Unlike hundreds of other castles scattered across the hills of Slovakia, the Levice Castle is conveniently accessible by car, because it is exceptionally located in the residential area of the district town Levice. Visitors only need to take a few steps from the busy centre and they find themselves in the time-space of distant past.
The ancient walls could speak about the castle’s owners such as Matthew Csák of Trencsén, István Dobó or István Koháry. The last owners were the famous Eszterházy family, later the Schöellers. It was István Dobó who built the prominent Renaissance manor house, around which visitors go to the Captains’ House, which houses the Tekov Museum today.
The Tekov Museum has several expositions. Archaeology, history of pharmacy, history of the castle, guilds and crafts, social life, folk clothing and Ladislav Bielik – 1968. One of the most prominent exhibits, however, is the Celtic treasure, placed in the Treasures of Tekov Museum exposition. As you’ll see, the Levice castle offers many surprises.
The tour of the Tekov Museum begins with the exhibition of artefacts from the most distant past. Visitors find themselves in a room with lit display cases, in which they can admire the skills of people of this region. The archaeological collections contain vessels, weapons, jewellery, and statues made by hands of ancient masters from the Bronze Age, the Roman Period and the Migration Period. The reconstruction of a dwelling with a fireplace reminds us how humanity lived before the onset of civilization. Not only numismatists will be interested in a unique and tastefully organized collection of Roman coins and also copper coins from the Austrian-Hungarian period, left by merchants and residents of these places.
Each room of the museum represents a different world. From the times of the original settlement of the region, visitors move to a stylized armoury. Unlike armouries commonly set-up in castles, this one is clean and lit. Various weapons and an exemplary armour will leave no-one in doubts about people’s diverse ingenuity in arming. The room is dominated by a majestic bust of István Koháry, who was hit by a bullet in summer 1664 during a battle near Levice, in which the Imperial and the Turkish armies clashed. Before he died, he had became famous as a successful warrior and ruler.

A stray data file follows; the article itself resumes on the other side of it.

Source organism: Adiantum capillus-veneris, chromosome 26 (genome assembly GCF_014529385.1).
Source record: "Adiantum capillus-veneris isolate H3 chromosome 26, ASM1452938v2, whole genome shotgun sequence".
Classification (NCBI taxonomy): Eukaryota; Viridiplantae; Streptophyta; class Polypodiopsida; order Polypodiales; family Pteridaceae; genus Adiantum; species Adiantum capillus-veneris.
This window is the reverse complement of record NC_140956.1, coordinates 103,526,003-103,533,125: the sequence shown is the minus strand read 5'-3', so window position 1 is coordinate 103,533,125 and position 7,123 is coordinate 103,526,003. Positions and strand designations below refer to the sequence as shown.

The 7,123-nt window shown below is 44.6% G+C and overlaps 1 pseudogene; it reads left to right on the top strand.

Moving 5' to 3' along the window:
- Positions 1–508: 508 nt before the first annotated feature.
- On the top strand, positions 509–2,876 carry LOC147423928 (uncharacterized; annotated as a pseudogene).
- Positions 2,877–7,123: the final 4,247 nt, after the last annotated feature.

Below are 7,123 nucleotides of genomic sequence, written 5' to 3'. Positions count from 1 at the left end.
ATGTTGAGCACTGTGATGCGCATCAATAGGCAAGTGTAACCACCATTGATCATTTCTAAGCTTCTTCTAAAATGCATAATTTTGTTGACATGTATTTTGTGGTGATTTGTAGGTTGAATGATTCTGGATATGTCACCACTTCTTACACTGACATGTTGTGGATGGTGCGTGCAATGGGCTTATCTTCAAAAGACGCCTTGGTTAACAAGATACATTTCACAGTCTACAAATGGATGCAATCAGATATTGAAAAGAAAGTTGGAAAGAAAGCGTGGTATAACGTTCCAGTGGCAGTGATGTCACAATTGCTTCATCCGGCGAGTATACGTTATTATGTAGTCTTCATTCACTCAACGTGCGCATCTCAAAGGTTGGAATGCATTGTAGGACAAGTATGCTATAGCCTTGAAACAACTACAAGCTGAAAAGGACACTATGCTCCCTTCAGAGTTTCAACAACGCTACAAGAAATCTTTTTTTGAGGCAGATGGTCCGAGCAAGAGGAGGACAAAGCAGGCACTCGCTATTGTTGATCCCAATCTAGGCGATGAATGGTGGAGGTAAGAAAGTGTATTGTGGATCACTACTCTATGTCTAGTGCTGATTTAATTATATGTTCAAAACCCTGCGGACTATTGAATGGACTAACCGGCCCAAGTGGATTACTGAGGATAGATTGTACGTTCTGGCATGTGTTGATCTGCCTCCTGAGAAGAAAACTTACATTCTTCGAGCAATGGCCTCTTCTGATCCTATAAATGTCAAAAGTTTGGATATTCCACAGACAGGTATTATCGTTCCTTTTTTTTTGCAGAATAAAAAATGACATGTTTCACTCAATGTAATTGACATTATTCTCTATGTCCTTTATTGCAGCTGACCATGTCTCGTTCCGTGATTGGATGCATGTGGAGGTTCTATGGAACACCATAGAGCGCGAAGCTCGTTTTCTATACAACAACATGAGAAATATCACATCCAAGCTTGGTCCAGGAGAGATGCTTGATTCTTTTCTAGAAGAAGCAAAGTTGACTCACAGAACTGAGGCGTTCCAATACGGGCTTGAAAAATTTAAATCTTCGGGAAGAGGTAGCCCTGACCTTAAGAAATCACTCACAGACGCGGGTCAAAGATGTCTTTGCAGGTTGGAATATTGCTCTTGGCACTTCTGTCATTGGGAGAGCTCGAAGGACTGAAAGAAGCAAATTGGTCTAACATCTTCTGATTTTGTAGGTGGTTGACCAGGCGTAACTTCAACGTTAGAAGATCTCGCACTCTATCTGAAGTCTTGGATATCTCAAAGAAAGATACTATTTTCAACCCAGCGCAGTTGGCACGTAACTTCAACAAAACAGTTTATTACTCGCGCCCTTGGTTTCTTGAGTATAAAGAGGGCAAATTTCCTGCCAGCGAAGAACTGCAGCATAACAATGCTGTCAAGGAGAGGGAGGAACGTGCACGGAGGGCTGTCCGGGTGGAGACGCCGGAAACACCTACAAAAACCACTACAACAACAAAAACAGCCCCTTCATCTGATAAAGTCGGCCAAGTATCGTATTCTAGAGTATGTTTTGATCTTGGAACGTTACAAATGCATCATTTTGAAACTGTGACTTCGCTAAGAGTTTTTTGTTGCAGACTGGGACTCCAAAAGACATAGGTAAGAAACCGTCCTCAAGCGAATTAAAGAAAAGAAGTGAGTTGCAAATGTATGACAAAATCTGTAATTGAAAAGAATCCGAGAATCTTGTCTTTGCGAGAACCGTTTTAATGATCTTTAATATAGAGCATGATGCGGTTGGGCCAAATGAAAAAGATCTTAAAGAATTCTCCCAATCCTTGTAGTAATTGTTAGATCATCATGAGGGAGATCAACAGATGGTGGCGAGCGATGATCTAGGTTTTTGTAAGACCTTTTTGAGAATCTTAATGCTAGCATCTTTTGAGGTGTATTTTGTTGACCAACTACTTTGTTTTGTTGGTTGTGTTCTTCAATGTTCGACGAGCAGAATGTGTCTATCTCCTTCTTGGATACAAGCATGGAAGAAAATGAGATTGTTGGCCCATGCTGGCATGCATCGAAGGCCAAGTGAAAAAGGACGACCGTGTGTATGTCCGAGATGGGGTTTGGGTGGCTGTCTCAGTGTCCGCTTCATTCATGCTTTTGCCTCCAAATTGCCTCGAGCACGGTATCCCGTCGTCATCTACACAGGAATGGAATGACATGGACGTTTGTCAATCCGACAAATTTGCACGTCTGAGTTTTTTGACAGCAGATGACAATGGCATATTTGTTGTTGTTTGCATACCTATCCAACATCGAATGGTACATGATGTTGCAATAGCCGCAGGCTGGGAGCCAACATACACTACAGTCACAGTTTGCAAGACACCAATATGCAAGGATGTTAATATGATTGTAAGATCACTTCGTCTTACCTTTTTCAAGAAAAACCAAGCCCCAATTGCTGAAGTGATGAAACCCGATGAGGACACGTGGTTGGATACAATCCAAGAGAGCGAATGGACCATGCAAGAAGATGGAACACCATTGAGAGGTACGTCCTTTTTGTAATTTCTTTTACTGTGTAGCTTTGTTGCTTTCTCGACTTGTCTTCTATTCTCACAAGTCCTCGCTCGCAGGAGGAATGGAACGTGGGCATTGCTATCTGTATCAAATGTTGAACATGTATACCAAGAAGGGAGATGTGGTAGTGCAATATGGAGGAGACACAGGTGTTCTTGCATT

The Celtic Treasure
The biggest Celtic treasure was discovered in 1930 by a resident of Levice on a town property called „mrchovište“ (animal cemetery). The Residents of the town used to bury dead animals and later dump construction waste there.
”The labourers, working on a new settlement, discovered one heavy vessel, which they threw aside without interest, because they thought it was a weigh from a lamp. The vessel on the dump was later found by a Gypsy, who paid more attention to his discovery. In a grey vessel with the proportions of an ordinary flowerpot, to his great surprise, he found a large amount of old coins. Since the Gypsy started selling the coins, the police became aware of it and pursuant to the law, they confiscated the find and handed it over to the respectable district court … The police got hold of 150 pieces of silver coins and 5 pieces of gold coins from the Levice find. According to an expert on numismatology, both types of coins are categorized by numismatists as having “barbarian” origin and the site of their discovery certainly deserves attention and is worth exploring.”
The first information about the find in the regional weekly magazine Bars from October 19, 1930.
Numismatists can recognize the Levice Celtic treasure easily – all silver tetradrachms have a vertically positioned wedge sharply driven under the belly of the horse at the core of the coin.
“The Celts were not only good craftsmen, but also skilled falsifiers. They could silver-plate or gold-plate a common little bronze disc and pass it for a genuine coin. This deep incision proved that the whole coin is made of silver and is therefore genuine,” says Peter Pleva, a historian from the Tekov Museum.